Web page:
“The current Plan mixes high level vision and objectives with a listing of priorities and implementation details”, noted SPC’s Director General, Dr Jimmie Rodgers.
But he expressed concern that the Plan’s existing governance and reporting arrangements do not fully acknowledge the architecture of Pacific regional organizations.
“SPC is the Plan’s largest implementing agency, but this is not always adequately recognised”, Dr Rodgers said. To highlight how SPC’s work incorporates many of the Pacific Plan priorities, SPC produces its own regular publication, entitled “SPC and the Pacific Plan.”
Refreshing the Plan
The Pacific Plan Review team, led in their mission to New Caledonia by the Right Honourable Sir Mekere Morauta, KCMG, has been tasked by Pacific Forum Leaders to consider how the Pacific Plan could be “refreshed” to better meet the region’s needs.
Dr Rodgers offered several suggestions, noting that for the Plan to be truly pan-Pacific in nature, it needs to “consider how best to involve non-Forum members in the governance arrangements at the political level, to ensure it is inclusive of all island countries and territories.”
Related to this, he observed that political ownership of the commitments set out in the Plan “is crucial.”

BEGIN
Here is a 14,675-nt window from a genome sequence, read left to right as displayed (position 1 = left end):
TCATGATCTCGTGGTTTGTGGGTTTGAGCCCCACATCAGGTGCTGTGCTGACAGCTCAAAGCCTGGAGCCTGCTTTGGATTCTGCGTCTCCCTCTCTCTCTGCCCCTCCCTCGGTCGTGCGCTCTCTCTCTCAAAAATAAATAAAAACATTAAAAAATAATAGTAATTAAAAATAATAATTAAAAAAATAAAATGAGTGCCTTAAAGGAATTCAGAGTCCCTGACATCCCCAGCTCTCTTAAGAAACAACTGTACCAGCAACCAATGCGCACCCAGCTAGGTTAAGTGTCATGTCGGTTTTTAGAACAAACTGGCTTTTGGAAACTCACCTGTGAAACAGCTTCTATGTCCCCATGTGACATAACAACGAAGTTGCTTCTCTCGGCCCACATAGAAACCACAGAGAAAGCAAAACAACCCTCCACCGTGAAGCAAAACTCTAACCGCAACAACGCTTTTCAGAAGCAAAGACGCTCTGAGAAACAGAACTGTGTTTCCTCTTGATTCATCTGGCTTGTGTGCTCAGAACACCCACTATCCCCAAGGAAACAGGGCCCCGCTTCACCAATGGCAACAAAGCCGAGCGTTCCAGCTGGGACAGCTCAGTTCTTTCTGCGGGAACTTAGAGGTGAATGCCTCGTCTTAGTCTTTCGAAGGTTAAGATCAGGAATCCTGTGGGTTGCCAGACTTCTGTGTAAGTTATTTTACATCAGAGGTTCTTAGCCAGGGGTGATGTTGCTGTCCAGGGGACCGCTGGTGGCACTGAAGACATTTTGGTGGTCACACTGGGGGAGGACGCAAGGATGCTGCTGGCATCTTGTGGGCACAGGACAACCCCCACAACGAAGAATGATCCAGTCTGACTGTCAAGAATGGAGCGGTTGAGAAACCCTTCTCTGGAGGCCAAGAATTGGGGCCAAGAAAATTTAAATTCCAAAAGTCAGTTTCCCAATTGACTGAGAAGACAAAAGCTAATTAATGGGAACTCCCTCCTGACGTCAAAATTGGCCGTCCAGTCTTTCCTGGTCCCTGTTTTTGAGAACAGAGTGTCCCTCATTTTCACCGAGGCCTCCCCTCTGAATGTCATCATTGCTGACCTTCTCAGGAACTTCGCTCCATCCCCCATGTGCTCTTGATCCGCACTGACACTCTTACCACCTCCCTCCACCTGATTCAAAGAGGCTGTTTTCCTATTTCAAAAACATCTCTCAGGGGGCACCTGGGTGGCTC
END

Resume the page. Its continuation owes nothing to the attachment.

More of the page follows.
Dr Rodgers also suggested that “there needs to be an improved and commonly agreed analytical and prioritisation process” for the Pacific Plan.
“This process should identify public goods or services that need to be provided at the regional level in order to achieve national development outcomes across the region” he said.
In addition, he cautioned that “priorities must be linked to resources for implementation”.
A Charter, rather than a Plan?
In presenting his views on the Pacific Plan to the team Dr Rodgers also discussed the Plan’s history. He recalled being a member of the ‘Reflections Group’ in 2004, which had expressed enthusiasm for labelling the framework under development a high level “Pacific Charter”, rather than a regional “plan”.
A similar view was presented by the Review team in their “Review Note 4: Defining Regionalism” (available to the public online). They noted that, “in the absence of decisions on pooling sovereignty, regional systems for budgeting and spending funds, transfers across the region, and the subordination of national development plans to the Pacific Plan,” the Plan clearly did not currently qualify as a regional development plan. They further noted that “It has not proved possible to find any examples of regional development plans elsewhere”.
Six countries remain to be visited by various members of the Review team over the coming weeks: Nauru, Kiribati, Republic of Marshall Islands, Federated States of Micronesia, Palau, and Fiji. The team then plans to present its interim findings in late May.